chapter  15
Trauma studies
ByRichard Crownshaw
Pages 10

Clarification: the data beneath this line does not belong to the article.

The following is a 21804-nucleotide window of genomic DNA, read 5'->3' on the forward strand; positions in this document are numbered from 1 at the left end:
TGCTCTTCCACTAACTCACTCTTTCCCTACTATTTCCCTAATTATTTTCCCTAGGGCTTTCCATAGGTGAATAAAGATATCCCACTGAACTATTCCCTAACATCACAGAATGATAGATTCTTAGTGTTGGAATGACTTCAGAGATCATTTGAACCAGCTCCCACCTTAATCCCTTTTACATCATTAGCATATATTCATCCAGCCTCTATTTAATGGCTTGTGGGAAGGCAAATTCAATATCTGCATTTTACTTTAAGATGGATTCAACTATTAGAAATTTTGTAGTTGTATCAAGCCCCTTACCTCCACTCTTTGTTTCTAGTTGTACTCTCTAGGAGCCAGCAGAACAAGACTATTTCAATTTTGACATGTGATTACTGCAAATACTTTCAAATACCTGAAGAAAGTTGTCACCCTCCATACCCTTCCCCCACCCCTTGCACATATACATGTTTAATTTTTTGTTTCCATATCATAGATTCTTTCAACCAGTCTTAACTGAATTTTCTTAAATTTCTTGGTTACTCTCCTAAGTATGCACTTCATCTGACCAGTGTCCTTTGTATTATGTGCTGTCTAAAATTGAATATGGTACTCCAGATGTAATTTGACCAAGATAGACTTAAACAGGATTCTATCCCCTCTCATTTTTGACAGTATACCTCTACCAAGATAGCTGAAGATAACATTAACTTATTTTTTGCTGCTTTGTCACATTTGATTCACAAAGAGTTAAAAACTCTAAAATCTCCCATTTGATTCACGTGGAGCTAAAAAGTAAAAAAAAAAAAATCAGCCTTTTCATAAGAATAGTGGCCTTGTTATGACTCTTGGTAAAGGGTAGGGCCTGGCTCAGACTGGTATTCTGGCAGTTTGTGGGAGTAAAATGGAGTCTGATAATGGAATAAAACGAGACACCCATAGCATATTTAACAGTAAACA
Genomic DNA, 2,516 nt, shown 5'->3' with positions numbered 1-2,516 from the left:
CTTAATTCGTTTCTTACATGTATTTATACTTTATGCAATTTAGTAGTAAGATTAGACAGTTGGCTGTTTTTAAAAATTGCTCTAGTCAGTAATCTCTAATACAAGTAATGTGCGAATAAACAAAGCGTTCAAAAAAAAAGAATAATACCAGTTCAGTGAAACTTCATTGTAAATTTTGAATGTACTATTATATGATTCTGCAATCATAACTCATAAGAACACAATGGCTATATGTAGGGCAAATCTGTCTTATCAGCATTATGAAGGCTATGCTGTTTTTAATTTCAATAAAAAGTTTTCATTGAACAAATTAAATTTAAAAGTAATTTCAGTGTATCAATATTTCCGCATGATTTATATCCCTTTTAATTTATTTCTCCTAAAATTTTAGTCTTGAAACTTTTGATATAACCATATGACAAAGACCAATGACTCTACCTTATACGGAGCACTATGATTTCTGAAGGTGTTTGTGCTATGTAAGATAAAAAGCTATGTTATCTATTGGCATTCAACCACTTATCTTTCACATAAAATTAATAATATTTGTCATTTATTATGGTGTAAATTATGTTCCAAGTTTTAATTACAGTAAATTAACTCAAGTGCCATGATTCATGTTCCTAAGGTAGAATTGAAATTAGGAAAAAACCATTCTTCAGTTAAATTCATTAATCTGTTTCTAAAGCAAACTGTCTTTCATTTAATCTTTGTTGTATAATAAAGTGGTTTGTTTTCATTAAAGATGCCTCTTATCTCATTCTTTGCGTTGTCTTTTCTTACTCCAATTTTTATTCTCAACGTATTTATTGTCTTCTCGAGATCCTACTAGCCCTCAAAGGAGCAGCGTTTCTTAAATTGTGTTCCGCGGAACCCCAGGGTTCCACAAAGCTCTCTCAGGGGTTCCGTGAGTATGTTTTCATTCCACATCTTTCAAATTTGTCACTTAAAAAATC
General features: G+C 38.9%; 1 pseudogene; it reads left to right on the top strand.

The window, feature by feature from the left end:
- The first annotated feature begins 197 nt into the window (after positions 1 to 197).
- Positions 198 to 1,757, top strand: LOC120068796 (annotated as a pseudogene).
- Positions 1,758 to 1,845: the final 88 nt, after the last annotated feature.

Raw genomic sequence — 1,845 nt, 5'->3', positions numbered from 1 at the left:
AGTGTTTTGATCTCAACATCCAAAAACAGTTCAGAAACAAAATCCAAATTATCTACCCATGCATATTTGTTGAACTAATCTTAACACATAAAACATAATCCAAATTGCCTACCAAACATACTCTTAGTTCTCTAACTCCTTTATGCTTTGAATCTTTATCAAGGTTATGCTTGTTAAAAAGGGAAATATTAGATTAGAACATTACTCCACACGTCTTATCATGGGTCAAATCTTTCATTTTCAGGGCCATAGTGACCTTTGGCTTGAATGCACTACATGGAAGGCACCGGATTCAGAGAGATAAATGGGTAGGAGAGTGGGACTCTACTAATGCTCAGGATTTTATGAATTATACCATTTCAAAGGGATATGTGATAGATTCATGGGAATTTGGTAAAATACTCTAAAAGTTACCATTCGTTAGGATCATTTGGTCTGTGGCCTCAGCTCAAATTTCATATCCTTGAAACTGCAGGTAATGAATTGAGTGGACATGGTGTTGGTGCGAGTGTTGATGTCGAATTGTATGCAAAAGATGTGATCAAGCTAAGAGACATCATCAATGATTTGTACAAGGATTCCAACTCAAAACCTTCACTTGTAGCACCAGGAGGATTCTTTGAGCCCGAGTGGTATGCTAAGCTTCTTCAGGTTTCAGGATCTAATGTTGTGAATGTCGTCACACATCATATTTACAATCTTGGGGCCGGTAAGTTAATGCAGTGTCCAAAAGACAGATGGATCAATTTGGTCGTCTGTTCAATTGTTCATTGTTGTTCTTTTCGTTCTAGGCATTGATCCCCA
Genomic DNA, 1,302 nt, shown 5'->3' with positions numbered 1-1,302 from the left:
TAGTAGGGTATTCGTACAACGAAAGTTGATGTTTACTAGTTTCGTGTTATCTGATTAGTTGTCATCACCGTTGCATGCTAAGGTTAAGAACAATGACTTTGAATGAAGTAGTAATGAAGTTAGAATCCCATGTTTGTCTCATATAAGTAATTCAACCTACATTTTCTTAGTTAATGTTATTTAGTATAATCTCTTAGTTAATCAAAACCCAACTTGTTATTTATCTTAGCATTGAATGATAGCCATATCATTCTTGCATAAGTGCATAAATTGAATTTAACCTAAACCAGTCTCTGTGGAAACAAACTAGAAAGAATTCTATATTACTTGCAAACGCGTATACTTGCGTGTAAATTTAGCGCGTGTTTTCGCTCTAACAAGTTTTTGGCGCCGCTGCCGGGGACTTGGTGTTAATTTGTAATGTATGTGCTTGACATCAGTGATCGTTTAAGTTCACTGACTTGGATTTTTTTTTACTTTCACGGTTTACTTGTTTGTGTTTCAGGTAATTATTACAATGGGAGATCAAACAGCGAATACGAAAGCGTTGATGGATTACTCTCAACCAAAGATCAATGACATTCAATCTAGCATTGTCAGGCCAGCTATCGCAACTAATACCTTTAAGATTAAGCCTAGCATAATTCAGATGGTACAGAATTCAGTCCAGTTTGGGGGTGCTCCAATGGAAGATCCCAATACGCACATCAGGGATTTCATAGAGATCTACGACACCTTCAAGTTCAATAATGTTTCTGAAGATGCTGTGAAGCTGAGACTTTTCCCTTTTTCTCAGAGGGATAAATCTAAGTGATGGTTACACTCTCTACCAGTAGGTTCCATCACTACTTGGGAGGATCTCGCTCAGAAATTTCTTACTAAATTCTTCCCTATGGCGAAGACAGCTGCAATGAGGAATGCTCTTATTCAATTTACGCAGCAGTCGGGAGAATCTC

The prominence of the academic eld of trauma studies since the 1990s can be explained as part of the ‘ethical turn’ of the humanities, ‘promising to infuse the study of literary and cultural artefacts with new relevance’ following accusations of the indifference of theory, in its ‘deconstructive, poststructuralist or textualist guise’, to historical realities and the possibilities of political engagement (Craps 2010: 52; see also Buelens and Craps 2008: 1). The humanities had turned since the 1980s, with the rise of new historicism and cultural materialism, and of ‘advocacy criticism (feminist, lesbian and gay, Marxist and postcolonial)’ (Buelens and Craps 2008: 1), providing disciplinary and interdisciplinary approaches, across and beyond the humanities, for the development of trauma studies’ representation and politicization of historical experiences. That this suggests a smooth evolution to a state of ethical criticism is belied by the debates over the conceptualization of trauma that continue to shape academic enquiry.